Cooperative Extension Fact Sheet FS787  |  February 2014

Starting Vegetable Seeds Indoors

  • Peter Nitzsche, Agricultural Agent, Morris County
  • Steve Reiners, Extension Specialist in Vegetable Crops

Introduction

The easiest way to start any vegetable garden is direct seeding—wait until the weather warms and plant the seeds directly in the garden. Unfortunately, direct seeding is not practical for some crops. For example, tomatoes and peppers cannot be planted until after the last frost and after the soil has warmed. If seeded directly in the garden at that time, tomatoes and peppers require more than 100 days to produce the first fruit. In addition, newly emerged seedlings are very tender and easily killed by insects and disease or shaded by quicker growing weeds. Transplanting hardier young seedlings started indoors (transplants) allows an earlier start in the garden, which results in earlier yields of certain crops and makes better use of limited garden space. If a few simple guidelines are followed, transplants can be grown with a minimum of problems.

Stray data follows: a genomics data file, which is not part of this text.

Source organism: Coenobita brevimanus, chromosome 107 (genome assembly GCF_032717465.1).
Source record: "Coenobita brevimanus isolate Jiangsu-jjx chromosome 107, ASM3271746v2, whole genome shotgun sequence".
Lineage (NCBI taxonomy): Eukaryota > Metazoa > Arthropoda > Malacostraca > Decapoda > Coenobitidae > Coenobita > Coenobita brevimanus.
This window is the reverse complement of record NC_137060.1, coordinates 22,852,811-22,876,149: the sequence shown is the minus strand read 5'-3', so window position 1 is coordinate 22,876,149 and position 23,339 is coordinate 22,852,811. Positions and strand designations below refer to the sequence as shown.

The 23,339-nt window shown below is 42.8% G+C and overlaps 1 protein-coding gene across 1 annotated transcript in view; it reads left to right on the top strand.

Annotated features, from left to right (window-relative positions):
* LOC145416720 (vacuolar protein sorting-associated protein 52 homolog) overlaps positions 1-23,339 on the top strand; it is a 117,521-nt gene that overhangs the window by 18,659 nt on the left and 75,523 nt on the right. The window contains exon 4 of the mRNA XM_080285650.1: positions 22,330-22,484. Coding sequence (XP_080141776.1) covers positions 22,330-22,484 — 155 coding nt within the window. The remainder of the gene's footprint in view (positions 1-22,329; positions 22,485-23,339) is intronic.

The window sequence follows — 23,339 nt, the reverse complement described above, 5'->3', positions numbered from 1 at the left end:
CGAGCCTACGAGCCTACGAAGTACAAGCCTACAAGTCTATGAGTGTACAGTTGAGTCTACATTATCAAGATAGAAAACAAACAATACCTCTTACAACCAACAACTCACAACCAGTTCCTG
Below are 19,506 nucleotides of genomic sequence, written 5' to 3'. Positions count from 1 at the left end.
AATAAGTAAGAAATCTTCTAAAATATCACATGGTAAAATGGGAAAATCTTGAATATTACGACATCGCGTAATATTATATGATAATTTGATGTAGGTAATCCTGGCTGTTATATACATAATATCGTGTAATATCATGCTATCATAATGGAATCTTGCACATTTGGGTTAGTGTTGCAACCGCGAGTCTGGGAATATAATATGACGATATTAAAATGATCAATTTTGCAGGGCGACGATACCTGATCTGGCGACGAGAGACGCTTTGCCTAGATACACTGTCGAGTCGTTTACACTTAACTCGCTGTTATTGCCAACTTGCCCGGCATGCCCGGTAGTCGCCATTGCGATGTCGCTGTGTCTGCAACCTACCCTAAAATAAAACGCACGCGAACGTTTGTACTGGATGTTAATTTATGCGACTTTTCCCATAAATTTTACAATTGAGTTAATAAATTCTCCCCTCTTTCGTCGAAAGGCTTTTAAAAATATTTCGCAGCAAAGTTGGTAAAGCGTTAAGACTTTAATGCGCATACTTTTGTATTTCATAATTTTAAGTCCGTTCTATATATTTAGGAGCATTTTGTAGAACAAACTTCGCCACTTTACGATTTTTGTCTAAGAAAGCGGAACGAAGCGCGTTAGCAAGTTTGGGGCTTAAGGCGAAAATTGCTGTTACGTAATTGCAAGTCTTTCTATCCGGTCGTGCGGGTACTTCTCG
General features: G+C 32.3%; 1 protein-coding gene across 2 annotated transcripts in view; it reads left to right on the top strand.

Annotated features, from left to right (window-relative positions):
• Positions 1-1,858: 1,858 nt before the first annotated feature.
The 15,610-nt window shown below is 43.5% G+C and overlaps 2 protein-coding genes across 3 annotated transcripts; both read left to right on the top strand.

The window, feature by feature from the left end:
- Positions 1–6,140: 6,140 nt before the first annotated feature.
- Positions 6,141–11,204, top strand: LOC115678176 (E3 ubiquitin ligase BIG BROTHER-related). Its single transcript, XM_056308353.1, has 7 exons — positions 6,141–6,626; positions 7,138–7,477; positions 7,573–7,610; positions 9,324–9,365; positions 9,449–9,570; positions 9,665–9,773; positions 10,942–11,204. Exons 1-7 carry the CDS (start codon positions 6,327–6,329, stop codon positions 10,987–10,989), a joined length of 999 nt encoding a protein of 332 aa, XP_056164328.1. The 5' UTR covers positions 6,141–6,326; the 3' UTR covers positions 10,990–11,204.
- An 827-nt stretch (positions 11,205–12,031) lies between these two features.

Potting Soil

Choosing the right potting soil is a very important part of starting seedlings indoors. The most convenient type to use is one of the commercial soilless mixes (Jiffy-Mix, Pro-Mix, Redi-Earth, etc.) that contain peat moss, perlite, vermiculite, and usually some fertilizer (see Table 1 for a mix recipe). These are specially formulated for starting seeds indoors. Soilless mixes are sterile and reduce the risk of losing seedlings to damping off, a fatal soilborne disease. Using soil directly from the garden is not recommended, because it may contain insects, weed seeds, or disease organisms that could damage or kill the young transplants. If garden soil is to be used, combine it with equal parts of sand and peat moss to improve drainage and structure. A teaspoon of ground limestone per quart of mix should also be added to obtain the proper pH. The mix must then be pasteurized to eliminate pests by heating to 180oF for 30 minutes. Heated soil gives off a strong smell, so consider doing it outdoors.